Notes – Setting Respectful Limits

Last night I had the good fortune to attend a parenting workshop at a local private educational institution. The topic of the talk was “Setting Respectful Limits” and was led by Karla Kuester, a RIE Associate, two heuristic indicators of an event that is perfect for a Peaceful Parenting enthusiast such as myself. As our Little Lion is entering toddlerhood, I was eager to learn more about tools and techniques for establishing and enforcing boundaries that can help us and him.

The presenter’s website is http://www.karlakuester.com; I will reproduce the titles of her slides in order along with my annotations.

First some basics

A New Look at the Word Respect

Respectful behavior is based on observation. The roots of the word respect are “to look again”. This implies being present-oriented, focusing on what you see right in front of you, in the moment, rather than what you want it to be, what you hope for, expect, etc. Begin your interactions with your child by observing what is and you will start to find the basis for respect.

Noticing is Everything; The Start of the Plan

A child’s security is based on knowing that adults are in charge. This requires consistency in word and action on behalf of the adults. Observations lead to information, and information is the basis of planning. By creating trust in the adult, everyone can relax and and be their authentic selves.

The Goodness of Narration

Verbalizing what you see helps the child connect words to actions (in RIE, this is called “sportscasting”). For adults, it connects the mind to observations and restrains impulsive behavior. Narrating observed events links bodily sensations in the child to cognitive experience. Sportscasting is the key tool to changing your relationship with your child as it slows things down and helps everyone become more aware of the present.

Building Better Relationships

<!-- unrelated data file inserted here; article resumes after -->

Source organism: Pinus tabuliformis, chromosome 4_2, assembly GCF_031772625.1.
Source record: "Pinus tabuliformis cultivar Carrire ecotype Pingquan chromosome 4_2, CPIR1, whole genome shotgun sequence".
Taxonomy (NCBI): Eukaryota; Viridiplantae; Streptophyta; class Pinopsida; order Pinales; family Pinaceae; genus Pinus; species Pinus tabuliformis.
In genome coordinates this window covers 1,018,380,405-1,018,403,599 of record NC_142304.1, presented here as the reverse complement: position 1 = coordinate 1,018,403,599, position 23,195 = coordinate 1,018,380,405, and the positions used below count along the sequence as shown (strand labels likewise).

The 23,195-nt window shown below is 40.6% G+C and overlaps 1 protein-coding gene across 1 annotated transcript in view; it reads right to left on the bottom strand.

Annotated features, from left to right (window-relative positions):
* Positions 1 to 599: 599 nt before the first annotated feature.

Relationships are not linear, they have meaningful ups and downs. The relationship you build with your child is the foundation for all their learning. It also connects the child to their future life in the world. Always keep in mind the long-term relationship consequences of your decisions and you’ll avoid the mistake of making decisions that are “good for now.”

The Adult’s Job: To Show the World to the Child

The parent’s job is to keep the child safe and acclimate them to society. Life is fun for parents and child when everybody follows the rules. Parents provide children with visibility and a sense of being understood. For children to stay safe, they must stick together with the parents. “You cannot care from a distance.”

The watchwords here are: Designation (what’s the parents’ role?), Availability (being present for the child’s needs), Proximity (being close enough to make an impact in the child’s well-being).

Adults help children learn how to take care of people and property.

Empowering the Captain of the Ship

The Captain steers the ship in a safe direction while maintaining respect and self-esteem with the crew. To do this, the Captain has to stay one step ahead of the crew and anticipate their needs and actions. In this way, the Captain can model for the crew problem-solving and executive functions which will be helpful for them later on in their own lives.

“Lean with a teen; squat with a tot”